First Sentence: The two brothers stood motionless upon the top step of a fine London townhouse, each with arms crossed, assessing a correspondingly motionless pair of trees propped against a railing.
Lt. Ernest Austen of the Grenadier Guards has disappeared. Charles Lenox is trying to establish his detective agency, the first of its kind, but having little luck. Even Scotland Yard is so baffled, they’ve agreed to have Lenox consult. Solving this case would give him credibility and recognition. But can he solve it?
One of the many things to love about Finch’s writing is his use of humor, whether it’s about life, death—“Death is the great spiritual adventure toward which all living things mush lean forward in hope and humility, in neither fear or anger.”--or Christmas trees--"Well," said Charles, signing, "I hope it may last the next three days, anyhow." "Until Christmas morning." "Yes, then it can slink off to some corner and die.".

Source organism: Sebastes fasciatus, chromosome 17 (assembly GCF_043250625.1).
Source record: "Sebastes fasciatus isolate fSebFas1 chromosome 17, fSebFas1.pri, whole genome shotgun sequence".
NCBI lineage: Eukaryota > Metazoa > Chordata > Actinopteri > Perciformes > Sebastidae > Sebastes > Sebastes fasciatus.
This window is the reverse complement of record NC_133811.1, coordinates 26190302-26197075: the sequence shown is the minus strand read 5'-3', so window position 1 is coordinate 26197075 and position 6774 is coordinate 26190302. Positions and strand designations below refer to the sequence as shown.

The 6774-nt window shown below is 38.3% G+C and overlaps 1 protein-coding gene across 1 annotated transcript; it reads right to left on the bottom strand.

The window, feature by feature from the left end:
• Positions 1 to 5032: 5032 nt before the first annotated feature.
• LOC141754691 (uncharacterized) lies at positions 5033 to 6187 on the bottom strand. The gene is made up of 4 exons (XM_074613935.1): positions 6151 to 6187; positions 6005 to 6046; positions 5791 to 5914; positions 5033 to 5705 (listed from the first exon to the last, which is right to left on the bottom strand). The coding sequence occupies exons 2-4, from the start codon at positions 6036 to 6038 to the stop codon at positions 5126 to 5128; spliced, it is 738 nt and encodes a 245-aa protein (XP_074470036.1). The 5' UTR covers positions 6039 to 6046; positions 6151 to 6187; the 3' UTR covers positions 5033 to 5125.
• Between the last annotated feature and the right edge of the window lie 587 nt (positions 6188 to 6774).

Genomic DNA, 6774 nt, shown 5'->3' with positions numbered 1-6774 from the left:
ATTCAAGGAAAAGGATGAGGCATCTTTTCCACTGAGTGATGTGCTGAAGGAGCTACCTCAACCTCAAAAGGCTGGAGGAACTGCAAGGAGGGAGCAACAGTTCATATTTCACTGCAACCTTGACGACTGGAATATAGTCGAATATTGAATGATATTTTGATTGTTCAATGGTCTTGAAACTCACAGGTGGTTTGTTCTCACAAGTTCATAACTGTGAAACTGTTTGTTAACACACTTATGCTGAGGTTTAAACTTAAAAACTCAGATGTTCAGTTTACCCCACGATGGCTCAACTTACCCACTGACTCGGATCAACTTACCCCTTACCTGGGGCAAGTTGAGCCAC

It is always interesting learning about the customs of a period, and that they relate to Christmas makes them even more so. The tradition of Lenox; father, is quite progressive for the time. Yet one of the best things about a prequel is to learn more about the protagonists and their history.
Finch creates wonderful analogies—“France and England were rather like an unhappy couple out to supper at friends’: not presently at war, except in the sense that they were continually at war.” His descriptions are evocative—“There was evidence all over it of wealth, and ancient lineage—tapestries on the walls, enormous hunting scenes in oils, tables of marble…”. His use of language is a treat—“…he discovered that the next train was in ninety minutes. He set out to see the wonders of Ipswich for himself. When that was finished, he had eighty-seven minutes left…” It is elements such as these, along with learning bits of information such as how the term “butler” came to be, that makes reading Finch such a pleasure.
“Gone Before Christmas” is a lovely story for the holidays with just the right balance of seriousness and sentimentality.
GONE BEFORE CHRISTMAS (Hist Mys-Charles and Edmund Lenox-London-1887) – VG+
Finch, Charles (eBook Novelette)
Minotaur Books – Dec 2017